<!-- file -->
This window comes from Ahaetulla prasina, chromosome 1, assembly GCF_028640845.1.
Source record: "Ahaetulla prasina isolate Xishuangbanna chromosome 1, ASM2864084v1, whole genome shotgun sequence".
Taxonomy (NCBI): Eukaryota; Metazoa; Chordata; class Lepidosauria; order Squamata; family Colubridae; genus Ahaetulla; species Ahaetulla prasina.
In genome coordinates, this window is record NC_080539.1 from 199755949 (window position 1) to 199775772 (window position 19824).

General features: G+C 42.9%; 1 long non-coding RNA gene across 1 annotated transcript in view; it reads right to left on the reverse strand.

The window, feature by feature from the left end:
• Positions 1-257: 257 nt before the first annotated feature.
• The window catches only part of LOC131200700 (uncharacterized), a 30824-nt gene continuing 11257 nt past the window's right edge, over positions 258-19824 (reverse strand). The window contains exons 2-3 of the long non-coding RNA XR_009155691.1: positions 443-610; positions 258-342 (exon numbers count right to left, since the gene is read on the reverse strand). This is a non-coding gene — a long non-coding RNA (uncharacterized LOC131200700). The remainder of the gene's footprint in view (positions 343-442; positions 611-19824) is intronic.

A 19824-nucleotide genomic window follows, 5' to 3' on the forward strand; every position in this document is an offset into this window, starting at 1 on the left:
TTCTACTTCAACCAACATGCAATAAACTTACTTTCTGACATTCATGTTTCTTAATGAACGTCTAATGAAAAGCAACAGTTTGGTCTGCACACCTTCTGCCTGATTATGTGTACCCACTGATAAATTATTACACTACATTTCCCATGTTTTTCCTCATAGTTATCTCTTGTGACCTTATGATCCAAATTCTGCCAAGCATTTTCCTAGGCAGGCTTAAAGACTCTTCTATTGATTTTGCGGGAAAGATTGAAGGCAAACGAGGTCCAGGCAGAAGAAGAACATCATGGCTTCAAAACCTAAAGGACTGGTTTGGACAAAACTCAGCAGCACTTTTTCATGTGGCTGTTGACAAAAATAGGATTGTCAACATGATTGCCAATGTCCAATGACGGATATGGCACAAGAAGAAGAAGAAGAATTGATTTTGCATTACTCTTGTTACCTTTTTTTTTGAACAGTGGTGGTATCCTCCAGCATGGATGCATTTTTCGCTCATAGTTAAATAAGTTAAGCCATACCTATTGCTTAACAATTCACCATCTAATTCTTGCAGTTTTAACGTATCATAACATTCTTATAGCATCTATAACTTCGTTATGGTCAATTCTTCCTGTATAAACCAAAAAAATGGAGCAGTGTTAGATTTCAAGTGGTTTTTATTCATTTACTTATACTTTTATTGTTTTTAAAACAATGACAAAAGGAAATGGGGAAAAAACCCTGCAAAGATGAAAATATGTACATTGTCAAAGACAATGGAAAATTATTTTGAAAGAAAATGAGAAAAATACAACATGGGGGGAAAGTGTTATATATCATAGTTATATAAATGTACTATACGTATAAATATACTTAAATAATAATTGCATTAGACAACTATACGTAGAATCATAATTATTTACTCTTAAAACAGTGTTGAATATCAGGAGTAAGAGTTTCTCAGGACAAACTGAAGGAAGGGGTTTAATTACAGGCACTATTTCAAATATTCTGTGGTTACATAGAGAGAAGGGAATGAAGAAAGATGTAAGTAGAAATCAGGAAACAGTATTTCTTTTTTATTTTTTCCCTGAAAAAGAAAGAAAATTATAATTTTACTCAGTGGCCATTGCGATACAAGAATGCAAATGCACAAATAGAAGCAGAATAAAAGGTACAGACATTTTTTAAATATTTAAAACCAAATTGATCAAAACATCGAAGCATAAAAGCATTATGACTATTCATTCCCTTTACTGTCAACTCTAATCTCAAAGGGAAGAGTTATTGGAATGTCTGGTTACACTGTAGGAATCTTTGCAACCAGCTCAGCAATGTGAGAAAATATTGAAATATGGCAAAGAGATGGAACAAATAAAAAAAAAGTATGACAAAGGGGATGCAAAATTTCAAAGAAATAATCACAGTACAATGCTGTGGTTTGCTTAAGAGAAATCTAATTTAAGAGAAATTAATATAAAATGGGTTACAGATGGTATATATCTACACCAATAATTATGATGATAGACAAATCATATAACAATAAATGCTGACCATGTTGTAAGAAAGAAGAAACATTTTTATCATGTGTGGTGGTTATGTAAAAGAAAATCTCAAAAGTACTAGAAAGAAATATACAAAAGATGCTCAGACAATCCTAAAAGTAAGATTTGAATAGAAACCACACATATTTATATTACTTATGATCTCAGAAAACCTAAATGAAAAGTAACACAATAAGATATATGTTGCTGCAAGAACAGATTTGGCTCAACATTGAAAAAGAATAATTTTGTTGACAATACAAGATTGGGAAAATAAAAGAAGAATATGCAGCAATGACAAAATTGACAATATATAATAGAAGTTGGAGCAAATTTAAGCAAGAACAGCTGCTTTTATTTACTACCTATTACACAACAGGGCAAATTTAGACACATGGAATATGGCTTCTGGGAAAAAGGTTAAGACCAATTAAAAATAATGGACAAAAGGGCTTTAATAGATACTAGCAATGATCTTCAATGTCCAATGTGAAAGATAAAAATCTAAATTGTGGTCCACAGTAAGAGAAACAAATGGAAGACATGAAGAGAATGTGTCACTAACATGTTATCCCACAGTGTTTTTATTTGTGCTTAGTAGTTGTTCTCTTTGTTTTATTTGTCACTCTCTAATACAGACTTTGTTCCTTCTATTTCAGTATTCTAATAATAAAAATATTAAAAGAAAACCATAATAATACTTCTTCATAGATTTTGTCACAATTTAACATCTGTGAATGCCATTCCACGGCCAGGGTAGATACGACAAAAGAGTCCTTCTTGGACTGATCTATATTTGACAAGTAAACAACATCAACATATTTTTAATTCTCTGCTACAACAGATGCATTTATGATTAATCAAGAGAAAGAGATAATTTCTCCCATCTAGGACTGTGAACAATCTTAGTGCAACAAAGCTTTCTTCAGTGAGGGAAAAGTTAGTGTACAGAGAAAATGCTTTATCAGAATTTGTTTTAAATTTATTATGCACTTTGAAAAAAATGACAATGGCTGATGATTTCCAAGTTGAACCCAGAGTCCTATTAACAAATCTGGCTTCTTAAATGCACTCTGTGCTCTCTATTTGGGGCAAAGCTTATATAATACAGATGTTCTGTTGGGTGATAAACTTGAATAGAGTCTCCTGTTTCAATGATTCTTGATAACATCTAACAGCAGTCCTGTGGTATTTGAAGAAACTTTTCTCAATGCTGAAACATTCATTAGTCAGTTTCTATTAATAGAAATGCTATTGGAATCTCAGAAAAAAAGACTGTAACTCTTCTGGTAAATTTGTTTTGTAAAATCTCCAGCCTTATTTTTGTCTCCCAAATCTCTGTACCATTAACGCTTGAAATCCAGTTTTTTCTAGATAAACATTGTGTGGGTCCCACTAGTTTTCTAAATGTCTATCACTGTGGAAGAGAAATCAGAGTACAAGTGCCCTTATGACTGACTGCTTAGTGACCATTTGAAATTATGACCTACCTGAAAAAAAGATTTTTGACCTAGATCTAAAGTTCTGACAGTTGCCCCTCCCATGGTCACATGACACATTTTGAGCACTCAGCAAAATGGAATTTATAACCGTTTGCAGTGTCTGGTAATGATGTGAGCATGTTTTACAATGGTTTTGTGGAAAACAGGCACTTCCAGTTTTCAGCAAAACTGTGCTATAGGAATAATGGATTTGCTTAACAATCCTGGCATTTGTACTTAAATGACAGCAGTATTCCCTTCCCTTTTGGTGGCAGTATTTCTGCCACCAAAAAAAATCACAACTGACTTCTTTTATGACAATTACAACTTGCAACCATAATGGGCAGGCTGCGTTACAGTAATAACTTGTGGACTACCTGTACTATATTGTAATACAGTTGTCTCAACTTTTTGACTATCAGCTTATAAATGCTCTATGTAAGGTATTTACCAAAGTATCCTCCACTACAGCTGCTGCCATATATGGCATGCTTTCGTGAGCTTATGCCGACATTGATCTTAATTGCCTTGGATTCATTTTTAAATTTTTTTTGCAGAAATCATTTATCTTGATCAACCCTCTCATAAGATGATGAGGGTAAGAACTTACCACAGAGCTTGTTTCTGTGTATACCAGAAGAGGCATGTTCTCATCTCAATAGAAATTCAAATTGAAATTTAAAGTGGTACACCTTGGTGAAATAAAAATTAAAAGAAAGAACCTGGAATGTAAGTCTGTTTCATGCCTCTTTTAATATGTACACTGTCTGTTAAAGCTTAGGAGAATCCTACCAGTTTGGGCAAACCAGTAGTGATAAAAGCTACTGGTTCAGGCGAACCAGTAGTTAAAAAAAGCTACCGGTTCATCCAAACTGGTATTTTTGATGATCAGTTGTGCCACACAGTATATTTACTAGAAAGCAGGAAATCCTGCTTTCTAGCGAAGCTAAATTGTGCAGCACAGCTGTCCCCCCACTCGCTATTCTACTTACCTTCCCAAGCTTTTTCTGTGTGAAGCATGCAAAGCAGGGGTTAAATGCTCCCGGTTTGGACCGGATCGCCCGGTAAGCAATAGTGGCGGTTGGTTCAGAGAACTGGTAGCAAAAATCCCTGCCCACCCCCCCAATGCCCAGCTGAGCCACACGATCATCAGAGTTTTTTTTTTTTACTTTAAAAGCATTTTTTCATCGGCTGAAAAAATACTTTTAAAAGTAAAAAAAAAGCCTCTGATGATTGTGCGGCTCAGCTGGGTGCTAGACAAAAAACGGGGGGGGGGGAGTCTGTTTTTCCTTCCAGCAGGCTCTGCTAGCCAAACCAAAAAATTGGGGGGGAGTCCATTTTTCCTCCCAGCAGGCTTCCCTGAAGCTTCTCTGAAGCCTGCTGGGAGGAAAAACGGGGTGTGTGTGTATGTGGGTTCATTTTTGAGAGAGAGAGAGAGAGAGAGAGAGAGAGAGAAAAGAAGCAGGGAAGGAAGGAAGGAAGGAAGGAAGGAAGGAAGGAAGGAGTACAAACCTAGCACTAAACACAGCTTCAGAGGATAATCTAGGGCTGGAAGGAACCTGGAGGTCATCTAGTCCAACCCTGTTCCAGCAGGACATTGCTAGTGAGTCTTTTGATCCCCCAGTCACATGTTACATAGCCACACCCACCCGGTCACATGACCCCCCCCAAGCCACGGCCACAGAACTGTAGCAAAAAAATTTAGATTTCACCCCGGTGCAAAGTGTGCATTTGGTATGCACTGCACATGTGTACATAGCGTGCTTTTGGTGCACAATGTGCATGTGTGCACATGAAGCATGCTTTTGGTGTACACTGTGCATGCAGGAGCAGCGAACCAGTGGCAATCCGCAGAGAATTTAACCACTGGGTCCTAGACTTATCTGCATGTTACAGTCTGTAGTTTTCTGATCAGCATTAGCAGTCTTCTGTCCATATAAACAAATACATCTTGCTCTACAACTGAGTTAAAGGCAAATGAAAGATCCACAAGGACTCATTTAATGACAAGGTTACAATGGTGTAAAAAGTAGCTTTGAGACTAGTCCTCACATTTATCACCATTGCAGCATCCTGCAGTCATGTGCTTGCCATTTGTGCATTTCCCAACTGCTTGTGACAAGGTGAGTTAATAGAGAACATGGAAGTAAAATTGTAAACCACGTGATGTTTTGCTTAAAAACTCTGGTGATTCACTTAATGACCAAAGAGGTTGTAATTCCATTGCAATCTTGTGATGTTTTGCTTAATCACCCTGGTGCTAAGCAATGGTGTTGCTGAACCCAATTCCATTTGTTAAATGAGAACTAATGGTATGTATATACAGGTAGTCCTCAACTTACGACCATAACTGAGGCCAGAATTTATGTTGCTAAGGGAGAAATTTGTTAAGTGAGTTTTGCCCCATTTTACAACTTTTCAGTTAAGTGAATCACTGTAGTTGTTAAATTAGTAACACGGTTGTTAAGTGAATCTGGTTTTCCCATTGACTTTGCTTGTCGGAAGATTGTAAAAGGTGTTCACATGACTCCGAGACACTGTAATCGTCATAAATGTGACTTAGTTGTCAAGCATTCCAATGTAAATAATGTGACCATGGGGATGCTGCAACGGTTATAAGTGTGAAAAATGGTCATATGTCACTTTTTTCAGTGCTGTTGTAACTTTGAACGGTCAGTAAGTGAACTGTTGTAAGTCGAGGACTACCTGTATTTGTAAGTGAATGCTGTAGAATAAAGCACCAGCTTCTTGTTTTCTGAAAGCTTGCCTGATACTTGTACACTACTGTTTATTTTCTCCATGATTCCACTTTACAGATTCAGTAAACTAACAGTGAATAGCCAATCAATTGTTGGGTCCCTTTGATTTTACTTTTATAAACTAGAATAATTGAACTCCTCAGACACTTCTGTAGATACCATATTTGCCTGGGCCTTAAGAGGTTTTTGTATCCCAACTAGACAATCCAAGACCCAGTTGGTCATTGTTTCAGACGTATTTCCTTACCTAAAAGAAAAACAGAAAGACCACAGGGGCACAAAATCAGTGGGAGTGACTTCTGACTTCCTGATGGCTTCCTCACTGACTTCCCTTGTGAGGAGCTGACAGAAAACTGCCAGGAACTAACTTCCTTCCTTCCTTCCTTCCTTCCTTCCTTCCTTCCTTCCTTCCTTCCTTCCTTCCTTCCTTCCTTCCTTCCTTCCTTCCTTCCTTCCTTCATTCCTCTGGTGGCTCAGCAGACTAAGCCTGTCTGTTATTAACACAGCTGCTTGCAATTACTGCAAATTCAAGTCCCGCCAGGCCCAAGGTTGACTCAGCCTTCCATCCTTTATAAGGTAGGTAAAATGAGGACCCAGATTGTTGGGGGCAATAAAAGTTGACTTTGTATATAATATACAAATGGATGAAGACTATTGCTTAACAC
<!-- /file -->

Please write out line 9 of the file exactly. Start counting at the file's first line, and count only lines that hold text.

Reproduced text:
A 19824-nucleotide genomic window follows, 5' to 3' on the forward strand; every position in this document is an offset into this window, starting at 1 on the left: